• Provide information about auxiliary devices that could help in the transfer
    • Teach home caregivers how to incorporate balance and strength exercises to daily life activities
    • (NIC) Exercise therapy: Muscle control.
      • Provide step by step for each motor activity during exercise or activities of daily life
      • Instruct the patient to describe each movement while carrying it out

    Collaboration activities

    • Use occupation and physical therapy as resources when organizing a plan to maintain or increase mobility for transfer; The plan must include exercises for the balance and strengthening of the muscles


    • Place the light or a call button within reach of the patient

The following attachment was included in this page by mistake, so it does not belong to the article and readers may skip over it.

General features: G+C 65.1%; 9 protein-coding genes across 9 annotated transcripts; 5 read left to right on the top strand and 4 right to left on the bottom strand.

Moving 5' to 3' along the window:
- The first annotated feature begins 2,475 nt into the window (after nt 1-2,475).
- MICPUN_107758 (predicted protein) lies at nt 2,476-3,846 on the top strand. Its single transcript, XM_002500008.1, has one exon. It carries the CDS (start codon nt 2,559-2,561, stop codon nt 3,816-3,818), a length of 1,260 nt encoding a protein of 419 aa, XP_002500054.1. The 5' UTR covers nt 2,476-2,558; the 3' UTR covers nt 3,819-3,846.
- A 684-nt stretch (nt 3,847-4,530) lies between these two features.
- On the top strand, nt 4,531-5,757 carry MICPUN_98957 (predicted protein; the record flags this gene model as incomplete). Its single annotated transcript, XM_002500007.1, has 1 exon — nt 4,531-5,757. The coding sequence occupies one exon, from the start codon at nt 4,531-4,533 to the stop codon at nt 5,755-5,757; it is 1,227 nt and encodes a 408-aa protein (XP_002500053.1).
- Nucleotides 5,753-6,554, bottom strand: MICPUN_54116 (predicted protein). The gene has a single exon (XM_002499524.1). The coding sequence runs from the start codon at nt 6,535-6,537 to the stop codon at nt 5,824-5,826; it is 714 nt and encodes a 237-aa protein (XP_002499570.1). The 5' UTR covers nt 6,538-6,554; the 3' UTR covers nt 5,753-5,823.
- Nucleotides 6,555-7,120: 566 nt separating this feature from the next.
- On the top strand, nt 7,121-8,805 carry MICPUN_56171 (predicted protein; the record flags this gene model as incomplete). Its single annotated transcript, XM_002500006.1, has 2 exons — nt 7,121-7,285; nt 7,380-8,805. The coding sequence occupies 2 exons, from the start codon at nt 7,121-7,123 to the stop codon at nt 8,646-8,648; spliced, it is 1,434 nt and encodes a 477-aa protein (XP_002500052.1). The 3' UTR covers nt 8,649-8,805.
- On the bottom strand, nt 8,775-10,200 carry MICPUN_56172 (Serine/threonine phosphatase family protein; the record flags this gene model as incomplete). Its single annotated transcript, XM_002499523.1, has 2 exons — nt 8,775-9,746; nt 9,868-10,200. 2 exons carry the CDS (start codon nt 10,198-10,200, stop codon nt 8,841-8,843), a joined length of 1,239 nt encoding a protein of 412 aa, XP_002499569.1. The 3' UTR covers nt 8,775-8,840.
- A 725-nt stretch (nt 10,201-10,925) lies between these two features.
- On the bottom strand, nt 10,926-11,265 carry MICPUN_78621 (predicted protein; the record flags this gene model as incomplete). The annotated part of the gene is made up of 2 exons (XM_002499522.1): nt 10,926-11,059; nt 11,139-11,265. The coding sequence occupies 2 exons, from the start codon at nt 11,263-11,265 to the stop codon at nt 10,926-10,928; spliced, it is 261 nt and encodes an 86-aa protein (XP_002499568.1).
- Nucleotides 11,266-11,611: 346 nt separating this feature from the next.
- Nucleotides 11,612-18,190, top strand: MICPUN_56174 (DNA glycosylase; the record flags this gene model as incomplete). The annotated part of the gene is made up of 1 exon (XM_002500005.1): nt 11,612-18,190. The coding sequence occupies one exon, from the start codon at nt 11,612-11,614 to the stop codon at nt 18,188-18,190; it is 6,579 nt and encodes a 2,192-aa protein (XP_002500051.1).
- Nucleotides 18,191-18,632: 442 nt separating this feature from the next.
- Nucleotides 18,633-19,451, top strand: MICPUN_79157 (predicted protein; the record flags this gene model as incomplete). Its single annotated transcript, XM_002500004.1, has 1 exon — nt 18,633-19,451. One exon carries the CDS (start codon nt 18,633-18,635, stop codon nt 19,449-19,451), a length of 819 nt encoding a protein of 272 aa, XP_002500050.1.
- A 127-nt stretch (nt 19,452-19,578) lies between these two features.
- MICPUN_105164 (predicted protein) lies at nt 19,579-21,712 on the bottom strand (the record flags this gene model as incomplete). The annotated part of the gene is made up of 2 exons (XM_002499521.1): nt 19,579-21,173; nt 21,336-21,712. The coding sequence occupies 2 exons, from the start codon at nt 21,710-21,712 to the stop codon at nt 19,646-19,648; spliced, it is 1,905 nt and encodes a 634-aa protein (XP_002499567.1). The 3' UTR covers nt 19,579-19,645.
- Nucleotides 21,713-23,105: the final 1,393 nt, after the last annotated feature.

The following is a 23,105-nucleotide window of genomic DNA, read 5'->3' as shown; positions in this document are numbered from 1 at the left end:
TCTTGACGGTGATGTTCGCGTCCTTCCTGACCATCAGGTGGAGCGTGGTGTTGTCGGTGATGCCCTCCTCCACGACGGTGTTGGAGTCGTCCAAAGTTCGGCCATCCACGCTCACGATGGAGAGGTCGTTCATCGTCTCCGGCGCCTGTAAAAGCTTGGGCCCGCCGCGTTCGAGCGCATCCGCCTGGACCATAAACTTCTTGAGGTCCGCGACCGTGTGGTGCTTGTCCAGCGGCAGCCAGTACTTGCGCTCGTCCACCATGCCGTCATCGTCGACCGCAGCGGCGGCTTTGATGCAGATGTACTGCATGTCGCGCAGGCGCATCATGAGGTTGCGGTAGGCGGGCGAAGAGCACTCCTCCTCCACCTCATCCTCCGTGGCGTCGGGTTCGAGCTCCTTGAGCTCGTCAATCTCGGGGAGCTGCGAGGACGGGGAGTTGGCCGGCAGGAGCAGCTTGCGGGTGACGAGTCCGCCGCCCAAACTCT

• Provide positive reinforcement during activities
    • Implement the measures for pain control before starting exercise or physical therapy
    • Ensure that the care plan includes the necessary personnel to transfer the patient
    • Help the patient move, if necessary
    • (NIC) Exercise therapy: Muscle control.
      • Dress the patient with baggy clothes
      • Help the patient maintain the stability of the trunk or the proximal joints during motor activity
      • Reorient the patient in body mobility functions
      • Incorporate activities of daily life in the exercise protocol, if adequate
      • Help the patient prepare and carry a table or graph of their progress, to motivate compliance with the exercise protocol

    At home

    • The above activities can be used or adapted for home care
    • Help the family accommodate the furniture so that allows the greatest possible mobility of the patient